Domestic Violence Facts
It is NEVER a survivor’s fault.
Domestic violence is always a deliberate choice by the person trying to control their partner. It is never caused by a survivor’s behavior or actions.
It affects people of all genders and sexual orientations.
Domestic violence affects people of all genders and sexual orientations. 1 in 3 women and 1 in 4 men have experienced physical violence from an intimate partner. While we have fewer statistics, we know that transgender and nonbinary people experience physical and emotional abuse at alarming higher rates.
It exists in all types of communities.
Domestic violence occurs among all types of families, regardless of income, religion, ethnicity, educational level, or race. However, racism, poverty, immigration status, and other inequities can make the risks even more severe for BIPOC and LGBTQ individuals.
Domestic violence incidents are not isolated occurrences.
Domestic violence is a pattern of coercive behavior aimed at gaining and maintaining power and control over an intimate partner. Survivors often described it as a cycle. However, because the seriousness of abuse often escalates with each episode, many survivors describe the pattern as a spiral.
It can be hard for survivors to leave.
Leaving can end the violence. When it doesn’t, violence may become worse. Nearly half of women murdered by men in the U.S. had recently left or were trying to leave an abusive relationship at the time of their death. Abuse may also leave survivors financially dependent upon their partner and isolated from friends and family who could offer help and support. Learn more about why people stay.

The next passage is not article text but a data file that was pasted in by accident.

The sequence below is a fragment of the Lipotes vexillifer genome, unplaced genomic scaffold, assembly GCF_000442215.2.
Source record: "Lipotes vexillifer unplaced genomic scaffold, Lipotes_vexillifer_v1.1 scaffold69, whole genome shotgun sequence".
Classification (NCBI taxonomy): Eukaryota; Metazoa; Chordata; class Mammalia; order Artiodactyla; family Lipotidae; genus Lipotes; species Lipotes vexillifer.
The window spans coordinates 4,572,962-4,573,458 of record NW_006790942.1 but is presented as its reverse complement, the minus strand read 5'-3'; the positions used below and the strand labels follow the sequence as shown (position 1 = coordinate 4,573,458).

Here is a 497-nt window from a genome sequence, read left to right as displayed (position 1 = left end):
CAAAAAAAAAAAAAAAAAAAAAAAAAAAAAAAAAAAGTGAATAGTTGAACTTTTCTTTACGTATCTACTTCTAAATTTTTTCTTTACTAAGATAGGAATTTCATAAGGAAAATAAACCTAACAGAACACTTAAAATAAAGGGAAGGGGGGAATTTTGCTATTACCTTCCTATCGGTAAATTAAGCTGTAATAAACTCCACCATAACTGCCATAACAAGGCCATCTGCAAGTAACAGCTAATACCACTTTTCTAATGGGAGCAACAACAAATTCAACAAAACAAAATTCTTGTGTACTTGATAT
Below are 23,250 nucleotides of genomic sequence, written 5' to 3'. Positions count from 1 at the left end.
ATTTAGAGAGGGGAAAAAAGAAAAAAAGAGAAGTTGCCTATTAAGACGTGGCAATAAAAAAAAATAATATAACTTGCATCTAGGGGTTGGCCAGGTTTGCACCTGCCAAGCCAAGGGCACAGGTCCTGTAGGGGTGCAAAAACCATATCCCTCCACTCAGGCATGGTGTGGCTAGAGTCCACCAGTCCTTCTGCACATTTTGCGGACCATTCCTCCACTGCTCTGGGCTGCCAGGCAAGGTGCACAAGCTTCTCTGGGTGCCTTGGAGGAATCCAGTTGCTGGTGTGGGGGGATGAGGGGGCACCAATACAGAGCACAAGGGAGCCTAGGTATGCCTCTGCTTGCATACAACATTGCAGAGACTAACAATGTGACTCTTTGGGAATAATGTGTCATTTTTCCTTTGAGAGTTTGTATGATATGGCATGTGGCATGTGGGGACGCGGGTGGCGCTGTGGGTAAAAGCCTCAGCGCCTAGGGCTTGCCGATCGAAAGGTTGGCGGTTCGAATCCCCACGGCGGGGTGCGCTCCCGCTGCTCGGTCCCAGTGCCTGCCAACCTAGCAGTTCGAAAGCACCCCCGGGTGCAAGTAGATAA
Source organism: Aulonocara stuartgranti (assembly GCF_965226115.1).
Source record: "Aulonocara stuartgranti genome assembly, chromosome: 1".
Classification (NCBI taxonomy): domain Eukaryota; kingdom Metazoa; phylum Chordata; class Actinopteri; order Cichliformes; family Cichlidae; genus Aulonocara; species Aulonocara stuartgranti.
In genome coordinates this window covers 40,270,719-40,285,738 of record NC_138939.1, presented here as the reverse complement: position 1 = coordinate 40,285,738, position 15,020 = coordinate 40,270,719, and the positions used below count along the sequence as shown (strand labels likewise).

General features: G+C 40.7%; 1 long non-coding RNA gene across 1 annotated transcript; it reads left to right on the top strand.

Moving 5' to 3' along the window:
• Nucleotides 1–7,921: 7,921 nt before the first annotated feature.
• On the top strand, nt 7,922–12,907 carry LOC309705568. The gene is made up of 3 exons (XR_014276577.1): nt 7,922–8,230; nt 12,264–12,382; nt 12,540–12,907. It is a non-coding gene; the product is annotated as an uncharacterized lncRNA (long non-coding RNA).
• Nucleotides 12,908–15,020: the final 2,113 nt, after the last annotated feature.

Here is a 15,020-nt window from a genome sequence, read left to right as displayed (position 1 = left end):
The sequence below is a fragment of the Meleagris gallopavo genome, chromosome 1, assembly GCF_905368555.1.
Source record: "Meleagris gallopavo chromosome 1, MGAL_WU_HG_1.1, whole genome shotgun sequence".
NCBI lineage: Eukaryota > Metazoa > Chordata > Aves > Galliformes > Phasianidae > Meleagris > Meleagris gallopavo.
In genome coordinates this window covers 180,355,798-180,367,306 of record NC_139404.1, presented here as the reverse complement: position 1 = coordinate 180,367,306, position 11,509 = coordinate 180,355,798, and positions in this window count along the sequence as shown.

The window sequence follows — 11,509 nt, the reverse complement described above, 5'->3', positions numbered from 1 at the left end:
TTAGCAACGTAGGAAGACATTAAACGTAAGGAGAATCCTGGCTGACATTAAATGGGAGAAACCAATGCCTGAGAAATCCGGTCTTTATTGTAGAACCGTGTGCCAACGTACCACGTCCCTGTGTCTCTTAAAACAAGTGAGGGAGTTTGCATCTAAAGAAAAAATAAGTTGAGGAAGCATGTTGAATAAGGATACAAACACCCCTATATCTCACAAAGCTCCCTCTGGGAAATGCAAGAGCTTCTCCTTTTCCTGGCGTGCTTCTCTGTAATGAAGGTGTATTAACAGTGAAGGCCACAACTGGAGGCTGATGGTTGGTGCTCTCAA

It isn’t just physical.
Many abusive relationships aren’t physically violent. Instead, survivors may experience emotional, financial, or sexual abuse. Learn more about domestic violence and different forms of abuse.
Drug and alcohol use doesn’t cause domestic violence.
While drugs and alcohol are often present in domestic violence situations, they do not cause violence. However, the presence of drugs and or alcohol can make a domestic violence situation much worse.
Mental illness doesn’t cause domestic violence.
Many people suffer from mental health challenges, but few abuse their intimate partners. Even if someone has a mental illness, it is neither the cause nor an excuse for domestic violence.